Author: Roland BOER, Research Professor, School of Humanities and Social Science, The University of Newcastle, Australia; Xin-Ao Adjunct Professor, School of Liberal Arts, Renmin University of China
This article explores the myth that the classics of ancient Greece are the basis of Western culture. It begins by exploring how the myth was constructed, especially in the second half of the eighteenth century and then into the nineteenth century. Ancient Greece belatedly became the basis of Western civilisation, ousting older contenders and now embodying reason, the individual, progress, and, eventually, democracy. Then the author asks why this myth was constructed. The ultimate answer is that the need to find a European base (even if it was in Eastern Europe), rather than one among the colonies or “semi-colonies” of Europe, was due to Europe’s late rise to economic and political dominance. In order to get to that point, the author argues that Classics in Western universities managed to leapfrog the old “queen,” theology, by proposing that the philosophical, cultural and political traditions of ancient Greece provided the foundations of theology itself. The paper closes by considering the question of myth, understood in its double-sided sense as both a fiction and a deeper truth. What then is the deeper truth that the fiction of classical origins reveals?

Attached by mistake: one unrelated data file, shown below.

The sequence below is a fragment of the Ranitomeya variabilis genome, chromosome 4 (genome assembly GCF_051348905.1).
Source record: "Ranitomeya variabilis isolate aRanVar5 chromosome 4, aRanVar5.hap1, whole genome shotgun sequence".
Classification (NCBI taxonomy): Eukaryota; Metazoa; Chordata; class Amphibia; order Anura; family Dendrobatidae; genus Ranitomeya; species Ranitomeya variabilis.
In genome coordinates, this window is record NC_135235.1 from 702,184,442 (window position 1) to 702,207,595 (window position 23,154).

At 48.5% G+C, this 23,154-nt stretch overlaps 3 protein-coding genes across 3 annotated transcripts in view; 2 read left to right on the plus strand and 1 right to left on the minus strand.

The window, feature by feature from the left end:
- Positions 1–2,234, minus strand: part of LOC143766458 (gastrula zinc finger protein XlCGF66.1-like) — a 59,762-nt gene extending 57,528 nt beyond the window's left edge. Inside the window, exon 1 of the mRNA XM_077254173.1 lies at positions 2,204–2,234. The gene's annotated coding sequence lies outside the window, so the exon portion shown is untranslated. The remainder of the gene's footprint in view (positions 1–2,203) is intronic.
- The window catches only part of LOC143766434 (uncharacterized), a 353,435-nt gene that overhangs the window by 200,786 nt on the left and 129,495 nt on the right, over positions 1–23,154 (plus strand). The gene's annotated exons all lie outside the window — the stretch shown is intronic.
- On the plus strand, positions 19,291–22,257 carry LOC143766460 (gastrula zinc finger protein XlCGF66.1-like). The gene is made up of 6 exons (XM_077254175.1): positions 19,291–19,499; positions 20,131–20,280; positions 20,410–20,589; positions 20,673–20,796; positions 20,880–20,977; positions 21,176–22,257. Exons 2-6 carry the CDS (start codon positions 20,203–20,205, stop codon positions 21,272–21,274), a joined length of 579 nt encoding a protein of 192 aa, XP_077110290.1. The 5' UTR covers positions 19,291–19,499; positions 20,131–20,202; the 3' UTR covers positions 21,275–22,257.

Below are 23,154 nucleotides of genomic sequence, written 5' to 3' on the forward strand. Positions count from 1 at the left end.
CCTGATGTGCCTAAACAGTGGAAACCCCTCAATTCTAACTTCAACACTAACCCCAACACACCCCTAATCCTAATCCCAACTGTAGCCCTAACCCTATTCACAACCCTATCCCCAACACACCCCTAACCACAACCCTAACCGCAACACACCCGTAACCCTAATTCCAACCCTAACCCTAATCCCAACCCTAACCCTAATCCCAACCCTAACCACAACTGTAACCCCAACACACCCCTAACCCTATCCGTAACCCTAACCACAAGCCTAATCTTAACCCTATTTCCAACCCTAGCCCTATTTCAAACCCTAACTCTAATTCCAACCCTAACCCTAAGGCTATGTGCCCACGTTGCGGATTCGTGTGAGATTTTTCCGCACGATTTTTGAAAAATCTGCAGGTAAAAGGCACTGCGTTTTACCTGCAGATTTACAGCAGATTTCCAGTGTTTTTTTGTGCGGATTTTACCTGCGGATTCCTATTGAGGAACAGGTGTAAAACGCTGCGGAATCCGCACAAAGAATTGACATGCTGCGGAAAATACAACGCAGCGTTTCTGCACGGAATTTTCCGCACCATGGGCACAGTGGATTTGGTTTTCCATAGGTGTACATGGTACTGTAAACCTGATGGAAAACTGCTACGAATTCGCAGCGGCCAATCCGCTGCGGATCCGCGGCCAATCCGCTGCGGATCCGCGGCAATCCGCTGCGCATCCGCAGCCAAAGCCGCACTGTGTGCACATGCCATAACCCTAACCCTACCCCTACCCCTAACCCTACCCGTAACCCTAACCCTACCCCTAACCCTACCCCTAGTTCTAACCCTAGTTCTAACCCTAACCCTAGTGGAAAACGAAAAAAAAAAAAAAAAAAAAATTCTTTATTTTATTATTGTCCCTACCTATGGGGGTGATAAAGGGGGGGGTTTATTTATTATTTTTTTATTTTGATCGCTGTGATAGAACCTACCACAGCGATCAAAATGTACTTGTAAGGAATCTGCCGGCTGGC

Western classics, theology, Europe, Greece, Rome
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